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Microsoft Word for Windows 1.0 Postmortem (1989) [pdf] (slated.org)
235 points by pauldix 88 days ago | hide | past | web | favorite | 84 comments



This is quite a treasure trove of data for Word 1.0:

- 55 man years

- 38 man years by full time employees (FTEs)

- 7000 LOC/yr code written per FTE

- product + tools = 347 KLOC

- 12,511 bugs, 9377 deemed fixable

- 1197 bugs postponed (13% of that were fixable)

- 247 bugs/yr fixed per FTE

- 38 bugs/KLOC

- Total 5 yrs (1st yr just 1 person, last yr had 13 max, other yrs had 10 avg)

It is quite amazing that a young company allowed such a long running project and kept at it despite of many schedule misses for 5 years. This is now almost never observed even in resource rich mega corps.

Also it seems developer productivity and bug count per KLOC has more or less remained same all these years. I haven't spent much time on researching this but if its true then I wonder what we gained out of improvements in languages and other development infrastructure? May be perhaps ability to scale to teams of 100s of developers per project totalling million KLOC? Interestingly World 1.0 team never went above 13 people despite of so many delays - may be because it was hard to scale using infrastructure available at the time (for example, no OOP)? Regardless the fact that average developer productivity in terms of KLOC and bugs/KLOC has remained fairly constant is very interesting.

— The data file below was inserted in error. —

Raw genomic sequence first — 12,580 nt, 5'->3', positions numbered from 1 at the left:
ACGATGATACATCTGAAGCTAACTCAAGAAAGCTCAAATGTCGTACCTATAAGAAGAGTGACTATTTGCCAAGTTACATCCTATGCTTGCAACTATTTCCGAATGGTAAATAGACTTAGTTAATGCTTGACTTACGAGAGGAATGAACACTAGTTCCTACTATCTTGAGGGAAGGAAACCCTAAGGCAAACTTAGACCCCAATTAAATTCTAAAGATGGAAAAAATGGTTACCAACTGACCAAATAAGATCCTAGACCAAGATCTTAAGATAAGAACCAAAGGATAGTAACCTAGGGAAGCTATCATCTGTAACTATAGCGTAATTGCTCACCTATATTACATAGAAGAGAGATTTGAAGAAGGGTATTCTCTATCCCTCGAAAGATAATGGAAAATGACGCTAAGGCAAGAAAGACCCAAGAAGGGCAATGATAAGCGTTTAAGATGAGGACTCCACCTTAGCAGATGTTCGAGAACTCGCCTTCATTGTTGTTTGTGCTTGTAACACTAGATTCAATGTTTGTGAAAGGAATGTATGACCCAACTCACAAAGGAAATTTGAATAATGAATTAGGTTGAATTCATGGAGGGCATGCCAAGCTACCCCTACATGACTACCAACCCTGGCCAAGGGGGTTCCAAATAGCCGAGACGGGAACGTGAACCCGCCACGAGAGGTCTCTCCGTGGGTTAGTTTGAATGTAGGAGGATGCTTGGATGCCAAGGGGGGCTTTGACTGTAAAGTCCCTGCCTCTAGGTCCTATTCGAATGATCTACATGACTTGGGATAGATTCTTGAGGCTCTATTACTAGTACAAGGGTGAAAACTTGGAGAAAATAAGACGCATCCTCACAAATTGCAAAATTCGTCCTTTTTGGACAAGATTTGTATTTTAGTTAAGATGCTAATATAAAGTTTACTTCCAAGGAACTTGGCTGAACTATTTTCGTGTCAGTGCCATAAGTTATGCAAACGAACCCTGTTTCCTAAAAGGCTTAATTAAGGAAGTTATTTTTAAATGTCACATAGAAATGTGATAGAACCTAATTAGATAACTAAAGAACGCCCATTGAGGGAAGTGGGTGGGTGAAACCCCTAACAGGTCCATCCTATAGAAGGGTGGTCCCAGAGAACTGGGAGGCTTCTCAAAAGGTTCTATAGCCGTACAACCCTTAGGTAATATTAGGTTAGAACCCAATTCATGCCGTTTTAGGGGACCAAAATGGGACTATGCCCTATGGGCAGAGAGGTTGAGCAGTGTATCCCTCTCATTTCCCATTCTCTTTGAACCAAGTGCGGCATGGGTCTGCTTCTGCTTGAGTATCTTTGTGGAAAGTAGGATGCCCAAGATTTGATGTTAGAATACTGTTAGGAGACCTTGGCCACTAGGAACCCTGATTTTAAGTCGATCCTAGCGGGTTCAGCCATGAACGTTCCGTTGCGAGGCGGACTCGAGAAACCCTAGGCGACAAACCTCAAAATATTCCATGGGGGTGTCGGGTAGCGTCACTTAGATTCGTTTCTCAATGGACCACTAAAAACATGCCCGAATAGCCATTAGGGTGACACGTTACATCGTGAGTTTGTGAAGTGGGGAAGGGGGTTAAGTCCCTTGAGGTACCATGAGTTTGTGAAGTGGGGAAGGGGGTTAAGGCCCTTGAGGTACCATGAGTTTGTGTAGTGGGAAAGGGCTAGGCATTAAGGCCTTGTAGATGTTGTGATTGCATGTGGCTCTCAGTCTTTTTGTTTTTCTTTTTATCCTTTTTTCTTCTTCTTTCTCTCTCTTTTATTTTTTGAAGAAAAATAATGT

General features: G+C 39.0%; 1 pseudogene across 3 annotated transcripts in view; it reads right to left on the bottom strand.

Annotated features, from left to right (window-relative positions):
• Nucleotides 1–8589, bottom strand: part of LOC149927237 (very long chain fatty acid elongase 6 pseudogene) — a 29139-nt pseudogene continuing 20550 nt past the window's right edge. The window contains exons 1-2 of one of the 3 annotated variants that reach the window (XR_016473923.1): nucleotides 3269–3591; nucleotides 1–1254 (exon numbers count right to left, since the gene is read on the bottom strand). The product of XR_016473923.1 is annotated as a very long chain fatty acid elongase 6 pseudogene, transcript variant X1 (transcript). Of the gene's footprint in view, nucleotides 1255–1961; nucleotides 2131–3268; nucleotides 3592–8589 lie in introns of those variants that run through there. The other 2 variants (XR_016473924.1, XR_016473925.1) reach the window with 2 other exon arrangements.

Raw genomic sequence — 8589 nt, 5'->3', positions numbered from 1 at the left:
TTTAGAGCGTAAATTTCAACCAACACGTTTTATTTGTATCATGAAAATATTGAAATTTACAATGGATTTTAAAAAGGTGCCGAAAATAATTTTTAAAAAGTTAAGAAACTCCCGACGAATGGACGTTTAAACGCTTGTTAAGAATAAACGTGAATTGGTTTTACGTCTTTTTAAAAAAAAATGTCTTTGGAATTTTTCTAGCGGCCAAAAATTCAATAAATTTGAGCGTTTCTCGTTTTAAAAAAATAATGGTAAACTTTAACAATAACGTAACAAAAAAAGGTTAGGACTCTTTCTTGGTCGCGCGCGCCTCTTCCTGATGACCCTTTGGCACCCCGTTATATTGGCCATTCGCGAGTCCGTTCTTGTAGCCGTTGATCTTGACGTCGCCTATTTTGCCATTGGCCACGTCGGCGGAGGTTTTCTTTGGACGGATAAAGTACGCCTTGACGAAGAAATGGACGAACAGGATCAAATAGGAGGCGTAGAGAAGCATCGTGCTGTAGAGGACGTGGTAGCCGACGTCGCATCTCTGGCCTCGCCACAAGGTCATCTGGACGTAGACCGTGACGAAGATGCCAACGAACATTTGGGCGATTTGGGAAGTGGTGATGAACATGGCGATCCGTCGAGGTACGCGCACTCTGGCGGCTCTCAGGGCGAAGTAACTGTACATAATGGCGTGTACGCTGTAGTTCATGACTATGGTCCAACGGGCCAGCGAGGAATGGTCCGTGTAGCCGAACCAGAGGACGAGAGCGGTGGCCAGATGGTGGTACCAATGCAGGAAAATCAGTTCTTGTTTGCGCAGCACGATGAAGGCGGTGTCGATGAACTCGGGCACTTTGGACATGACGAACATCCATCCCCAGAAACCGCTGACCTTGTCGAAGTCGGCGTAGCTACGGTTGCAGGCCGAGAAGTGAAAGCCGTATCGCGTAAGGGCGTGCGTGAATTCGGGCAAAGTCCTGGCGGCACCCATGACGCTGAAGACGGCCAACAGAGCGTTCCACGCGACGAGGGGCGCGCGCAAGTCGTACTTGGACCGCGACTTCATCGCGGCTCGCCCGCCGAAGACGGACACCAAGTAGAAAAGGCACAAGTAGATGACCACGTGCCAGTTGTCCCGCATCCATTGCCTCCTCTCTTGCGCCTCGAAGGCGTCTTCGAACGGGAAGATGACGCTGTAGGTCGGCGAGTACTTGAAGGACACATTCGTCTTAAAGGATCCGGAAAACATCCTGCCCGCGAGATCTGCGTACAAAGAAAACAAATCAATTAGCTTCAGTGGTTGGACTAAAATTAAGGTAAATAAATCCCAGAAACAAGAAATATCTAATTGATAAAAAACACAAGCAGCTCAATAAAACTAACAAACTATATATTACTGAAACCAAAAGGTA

I think the knew it had to be built. If Windows lacked a word processor it would be fundamentally uncompetitive against Mac.

(I hadn't realised that the program started out in Xenix, Mac and DOS before eventually arriving at Windows!)


I know I'm showing the grey in my beard to say this, but I LOVED Word for DOS. It was fast and incredibly capable, and IIRC it was the only word processor available at the time (late 80s) that had a solid & usable stylesheet implementation.

The thing is, though, most people didn't use it. Then as now, people just manually formatted titles and whatnot, without ever realizing that they could define "Header 1" to be whatever they wanted and using it throughout, etc.

The folks who loved it, though, were people working in larger documents. At the time, I had a student job at my university, and more than once I helped grad students with dissertations and theses manage their stylesheets, and to watch the light bulb come on was pretty neat.